Klänge, 1913

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Klänge (Sounds) evokes the range of Kandinsky's artistic vision from Russian folk art and Jugendstil (Viennese Art Nouveau) to his pioneering abstractions, which profoundly influenced the direction of 20th-century art. Featuring poems written by the artist, Sounds explores the correlation between the senses of sight and hearing. Kandinsky was believed by some to have had synaesthesia, a condition whereby individuals may "hear" color or "see" sounds. Whether true or not, his artistic theories focused on the idea of a visual music, the painterly equivalent of a symphony, which is simultaneously seen and heard.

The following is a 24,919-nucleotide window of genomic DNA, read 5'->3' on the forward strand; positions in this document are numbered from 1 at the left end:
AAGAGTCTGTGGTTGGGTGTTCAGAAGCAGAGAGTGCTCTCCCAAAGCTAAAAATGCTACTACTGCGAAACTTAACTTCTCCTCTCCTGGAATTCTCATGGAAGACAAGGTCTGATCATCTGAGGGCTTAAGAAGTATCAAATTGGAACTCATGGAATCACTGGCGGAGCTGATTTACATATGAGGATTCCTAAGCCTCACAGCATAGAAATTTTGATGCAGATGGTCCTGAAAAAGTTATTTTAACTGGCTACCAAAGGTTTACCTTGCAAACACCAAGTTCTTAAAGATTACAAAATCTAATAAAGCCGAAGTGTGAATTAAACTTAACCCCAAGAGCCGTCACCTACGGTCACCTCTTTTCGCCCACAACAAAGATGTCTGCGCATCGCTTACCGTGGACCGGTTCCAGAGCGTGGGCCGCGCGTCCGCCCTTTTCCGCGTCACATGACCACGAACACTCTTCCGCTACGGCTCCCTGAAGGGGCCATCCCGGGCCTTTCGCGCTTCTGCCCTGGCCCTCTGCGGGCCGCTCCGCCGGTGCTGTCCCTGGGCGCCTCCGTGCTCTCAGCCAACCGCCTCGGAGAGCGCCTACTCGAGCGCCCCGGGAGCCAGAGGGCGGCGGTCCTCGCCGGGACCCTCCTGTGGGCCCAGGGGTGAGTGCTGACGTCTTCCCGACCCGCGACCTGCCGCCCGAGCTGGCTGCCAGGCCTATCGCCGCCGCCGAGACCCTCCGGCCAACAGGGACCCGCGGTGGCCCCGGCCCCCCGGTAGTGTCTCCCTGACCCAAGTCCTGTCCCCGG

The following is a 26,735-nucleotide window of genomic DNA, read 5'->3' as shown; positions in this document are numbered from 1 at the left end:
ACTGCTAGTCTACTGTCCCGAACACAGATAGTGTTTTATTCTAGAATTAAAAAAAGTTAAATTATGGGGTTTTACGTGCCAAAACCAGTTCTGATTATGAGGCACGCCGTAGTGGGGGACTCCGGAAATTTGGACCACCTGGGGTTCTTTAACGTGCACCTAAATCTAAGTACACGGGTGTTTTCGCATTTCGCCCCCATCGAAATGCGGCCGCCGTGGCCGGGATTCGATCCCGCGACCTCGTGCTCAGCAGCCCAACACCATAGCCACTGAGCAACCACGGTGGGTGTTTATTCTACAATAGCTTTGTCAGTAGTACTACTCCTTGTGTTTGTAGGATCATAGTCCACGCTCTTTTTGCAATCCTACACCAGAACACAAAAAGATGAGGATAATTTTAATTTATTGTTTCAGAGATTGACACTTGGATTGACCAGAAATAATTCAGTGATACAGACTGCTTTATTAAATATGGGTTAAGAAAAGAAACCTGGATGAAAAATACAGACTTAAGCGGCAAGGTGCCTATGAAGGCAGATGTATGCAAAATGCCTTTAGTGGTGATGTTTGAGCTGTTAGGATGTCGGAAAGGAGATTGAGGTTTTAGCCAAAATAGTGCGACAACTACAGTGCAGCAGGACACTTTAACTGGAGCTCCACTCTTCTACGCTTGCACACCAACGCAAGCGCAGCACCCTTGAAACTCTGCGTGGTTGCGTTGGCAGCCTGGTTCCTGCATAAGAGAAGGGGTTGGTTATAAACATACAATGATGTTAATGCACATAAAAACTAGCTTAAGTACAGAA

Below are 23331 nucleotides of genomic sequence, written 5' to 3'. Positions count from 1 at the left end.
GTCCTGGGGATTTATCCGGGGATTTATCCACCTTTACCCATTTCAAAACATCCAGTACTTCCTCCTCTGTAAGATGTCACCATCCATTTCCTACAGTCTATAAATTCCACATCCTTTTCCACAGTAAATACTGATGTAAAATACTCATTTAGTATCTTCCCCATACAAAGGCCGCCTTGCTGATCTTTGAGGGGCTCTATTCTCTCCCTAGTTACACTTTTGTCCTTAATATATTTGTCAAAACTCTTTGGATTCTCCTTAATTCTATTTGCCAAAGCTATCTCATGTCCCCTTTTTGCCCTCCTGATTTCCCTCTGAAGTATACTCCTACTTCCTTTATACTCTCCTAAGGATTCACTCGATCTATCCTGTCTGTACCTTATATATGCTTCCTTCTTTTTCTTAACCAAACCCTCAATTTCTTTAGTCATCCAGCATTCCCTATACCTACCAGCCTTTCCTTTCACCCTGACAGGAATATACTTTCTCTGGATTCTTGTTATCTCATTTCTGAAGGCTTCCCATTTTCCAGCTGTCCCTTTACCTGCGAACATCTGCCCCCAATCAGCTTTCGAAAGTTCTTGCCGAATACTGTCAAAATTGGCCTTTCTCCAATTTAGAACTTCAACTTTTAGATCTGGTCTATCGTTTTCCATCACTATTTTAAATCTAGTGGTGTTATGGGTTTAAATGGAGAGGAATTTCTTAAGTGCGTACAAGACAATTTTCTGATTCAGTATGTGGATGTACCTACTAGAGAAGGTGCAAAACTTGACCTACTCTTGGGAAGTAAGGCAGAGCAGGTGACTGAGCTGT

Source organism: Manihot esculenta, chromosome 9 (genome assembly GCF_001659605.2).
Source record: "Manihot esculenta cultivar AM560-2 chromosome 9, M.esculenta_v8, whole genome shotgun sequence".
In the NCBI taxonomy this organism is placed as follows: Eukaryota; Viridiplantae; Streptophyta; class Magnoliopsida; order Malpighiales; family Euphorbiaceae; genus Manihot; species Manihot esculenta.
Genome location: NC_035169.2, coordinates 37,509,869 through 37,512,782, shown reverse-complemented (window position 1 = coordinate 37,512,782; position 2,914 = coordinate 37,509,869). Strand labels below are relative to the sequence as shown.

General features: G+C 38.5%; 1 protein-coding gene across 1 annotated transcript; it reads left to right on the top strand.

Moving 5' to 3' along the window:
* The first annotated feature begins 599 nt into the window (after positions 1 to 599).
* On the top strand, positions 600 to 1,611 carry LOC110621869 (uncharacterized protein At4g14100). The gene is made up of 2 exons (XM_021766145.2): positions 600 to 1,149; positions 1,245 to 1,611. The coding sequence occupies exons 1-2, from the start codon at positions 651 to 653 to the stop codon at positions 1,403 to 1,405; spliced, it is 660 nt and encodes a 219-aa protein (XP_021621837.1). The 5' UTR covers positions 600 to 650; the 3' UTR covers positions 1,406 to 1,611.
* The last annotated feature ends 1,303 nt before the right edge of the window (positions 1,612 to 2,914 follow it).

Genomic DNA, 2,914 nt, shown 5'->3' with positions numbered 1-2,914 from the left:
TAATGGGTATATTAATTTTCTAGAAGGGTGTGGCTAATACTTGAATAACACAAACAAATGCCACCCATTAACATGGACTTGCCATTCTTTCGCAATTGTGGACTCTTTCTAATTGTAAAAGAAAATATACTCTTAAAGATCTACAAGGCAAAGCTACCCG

Kandinsky intended that his poems for Sounds be read aloud, and in fact, the Zürich Dadaists recited them at the Cabaret Voltaire as part of their frequently raucous performances.

Artist Life
Accession Number
(Galerie Kornfeld, Bern, Switzerland, sold to Tunick); (David Tunick, Inc., New York, sold to Dayton); Bruce B. Dayton, Wayzata, Minn. given to MIA, 1983.
Catalogue Raisonne
Boston 138; MoMA 89; Stern 52; Roethel 72-74, 85, 95-140, 142-146
Curator Approved

This record is from historic documentation and may not have been reviewed by a curator, so may be inaccurate or incomplete. Our records are frequently revised and enhanced. If you notice a mistake or have additional information about this object, please email collectionsdata@artsmia.org.

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